Tod has to be my favourite character. He gets all the best lines and does everything I'd love to do myself like knock Sophie out, something she's had coming for a long time. He's not perfect, sometimes he doesn't see things the way a normal person would but his heart's always in the right place especially when it comes to Kaylee. He's always protecting her and trying to defend her honour. It's a shame they're not interested in each other romantically, I guess he'll only ever be a big brother.
Vincent isn't afraid to tackle the tough topics but sometimes I think she explains things down to a very basic level, which you usually see in children's books instead of YA so perhaps she underestimates her audience's ability to understand her line of thinking but otherwise this was another easy read. 3.5 stars.(less)
Meh. The writing was pretty bad. It plainly said that it was unsure of its audience. One minute it read like it was for 9-year-olds and the next they'...moreMeh. The writing was pretty bad. It plainly said that it was unsure of its audience. One minute it read like it was for 9-year-olds and the next they're talking about uncircumcised penises and people poking out the eyeballs of innocent children. (Those two things aren't related by the way. Just thought I'd let you know, in case you were wondering.)
I didn't care about Kaye's smoking, drinking, shoplifting and truancy etc. It didn't bother me because it was realistic, and I sympathised with the situation concerning her mother.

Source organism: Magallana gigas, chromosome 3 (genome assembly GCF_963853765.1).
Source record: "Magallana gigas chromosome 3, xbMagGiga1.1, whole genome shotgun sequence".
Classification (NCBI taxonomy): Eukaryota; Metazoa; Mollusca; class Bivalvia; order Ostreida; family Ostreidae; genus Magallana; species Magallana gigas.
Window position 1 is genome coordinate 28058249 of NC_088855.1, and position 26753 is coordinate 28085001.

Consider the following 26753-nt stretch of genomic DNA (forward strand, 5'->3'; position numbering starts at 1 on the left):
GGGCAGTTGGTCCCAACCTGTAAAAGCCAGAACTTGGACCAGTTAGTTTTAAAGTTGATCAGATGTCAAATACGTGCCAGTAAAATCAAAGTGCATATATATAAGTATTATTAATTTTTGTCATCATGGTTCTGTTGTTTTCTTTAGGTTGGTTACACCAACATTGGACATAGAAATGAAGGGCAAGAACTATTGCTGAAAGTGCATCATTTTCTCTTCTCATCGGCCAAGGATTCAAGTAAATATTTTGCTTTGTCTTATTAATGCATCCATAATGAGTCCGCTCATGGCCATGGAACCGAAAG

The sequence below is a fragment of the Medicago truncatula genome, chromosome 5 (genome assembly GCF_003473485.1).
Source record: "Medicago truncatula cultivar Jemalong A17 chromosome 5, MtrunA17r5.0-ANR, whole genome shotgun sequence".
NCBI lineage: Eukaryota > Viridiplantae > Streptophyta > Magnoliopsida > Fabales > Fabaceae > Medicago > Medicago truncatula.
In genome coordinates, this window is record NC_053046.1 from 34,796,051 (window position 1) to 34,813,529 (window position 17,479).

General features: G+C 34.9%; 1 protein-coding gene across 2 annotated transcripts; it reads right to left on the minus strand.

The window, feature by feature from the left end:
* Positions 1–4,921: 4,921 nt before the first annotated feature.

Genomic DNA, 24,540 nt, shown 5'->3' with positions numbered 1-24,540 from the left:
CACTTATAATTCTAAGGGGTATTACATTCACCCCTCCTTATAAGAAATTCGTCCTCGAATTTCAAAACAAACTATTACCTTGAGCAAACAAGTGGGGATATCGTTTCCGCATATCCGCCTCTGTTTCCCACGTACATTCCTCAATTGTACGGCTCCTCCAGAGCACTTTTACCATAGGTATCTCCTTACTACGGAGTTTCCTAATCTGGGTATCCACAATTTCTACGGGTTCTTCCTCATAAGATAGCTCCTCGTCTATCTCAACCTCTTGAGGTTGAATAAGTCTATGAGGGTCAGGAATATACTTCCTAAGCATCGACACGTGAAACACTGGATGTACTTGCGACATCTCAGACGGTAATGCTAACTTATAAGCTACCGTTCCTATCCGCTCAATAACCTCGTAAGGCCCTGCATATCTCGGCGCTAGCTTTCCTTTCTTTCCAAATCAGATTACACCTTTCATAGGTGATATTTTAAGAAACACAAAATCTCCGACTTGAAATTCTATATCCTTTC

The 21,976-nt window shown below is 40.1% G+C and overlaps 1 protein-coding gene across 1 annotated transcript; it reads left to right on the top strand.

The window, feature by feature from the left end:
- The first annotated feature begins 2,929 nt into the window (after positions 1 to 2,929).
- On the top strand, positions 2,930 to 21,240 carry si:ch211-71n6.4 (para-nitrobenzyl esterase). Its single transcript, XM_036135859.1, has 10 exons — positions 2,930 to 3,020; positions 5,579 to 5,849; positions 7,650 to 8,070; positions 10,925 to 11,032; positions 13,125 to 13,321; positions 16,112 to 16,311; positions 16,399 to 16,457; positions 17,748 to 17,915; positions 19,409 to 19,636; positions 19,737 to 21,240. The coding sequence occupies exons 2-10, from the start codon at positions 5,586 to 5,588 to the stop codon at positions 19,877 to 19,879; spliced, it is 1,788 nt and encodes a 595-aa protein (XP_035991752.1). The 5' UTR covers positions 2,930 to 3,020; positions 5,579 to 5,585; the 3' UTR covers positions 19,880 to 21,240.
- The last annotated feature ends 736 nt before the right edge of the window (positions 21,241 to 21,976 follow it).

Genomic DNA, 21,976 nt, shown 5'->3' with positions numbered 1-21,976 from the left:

Kaye's sexuality seemed stifled even for a young adult book, which frustrated me because it was difficult to figure out whether she was actually attracted to Kenny or Roiben. Corny (what a nickname, but then who wants to be called Cornelius?) however - yay for a gay character who doesn't fit a particular stereotype. He's just an ordinary guy with insecurities.
But there was one thing that baffled me. One of Kaye's friends drowns but she doesn't think to give them mouth-to-mouth and try and revive them. Guess they weren't that good of a friend.
I liked the descriptions of the Unseelie Court and it's fey but most of the book was set in Ironside (our world). Kaye didn't slip down the rabbit hole until halfway, when I was about give up on this due to boredom.
Speaking of the rabbit hole, Tithe reminded me of Alice in Wonderland except Kaye/Alice is fey rather than human so she's an outsider in the human world despite growing up there and an outsider in the fey world because she doesn't understand all of the rules there.
The different elements of this book didn't really come together in a way that worked. It was unsatisfying. The highest praise I can give it: I love the beautifully striking cover accurately representing what's inside.
Out of the all the characters Roiben and Kaye's mother were the most fleshed out, the others were thin throwaways. The ideas in Tithe were interesting but the writing could've been better. I'm the first to admit that the fey aren't my favourite supernaturals but I didn't completely hate Black's incarnation of them. Despite my less than warm reception of the book, I do believe it would make a good movie (by Tim Burton?). I won't be reading the sequel.(less)
After reading this, I had quite a few unanswered questions. At times the story was all over the place and couldn't decide what path it was going to ta...moreAfter reading this, I had quite a few unanswered questions. At times the story was all over the place and couldn't decide what path it was going to take. It's left me confused about certain outcomes plus quite a few characters were introduced and I didn't always understand their significance with so little information being given about them.
Mainly I wanted to meet Celia's sire, learn about his relationship to Edgar, and more about these vampires in general but this was scuppered by the King of Rusland's actions.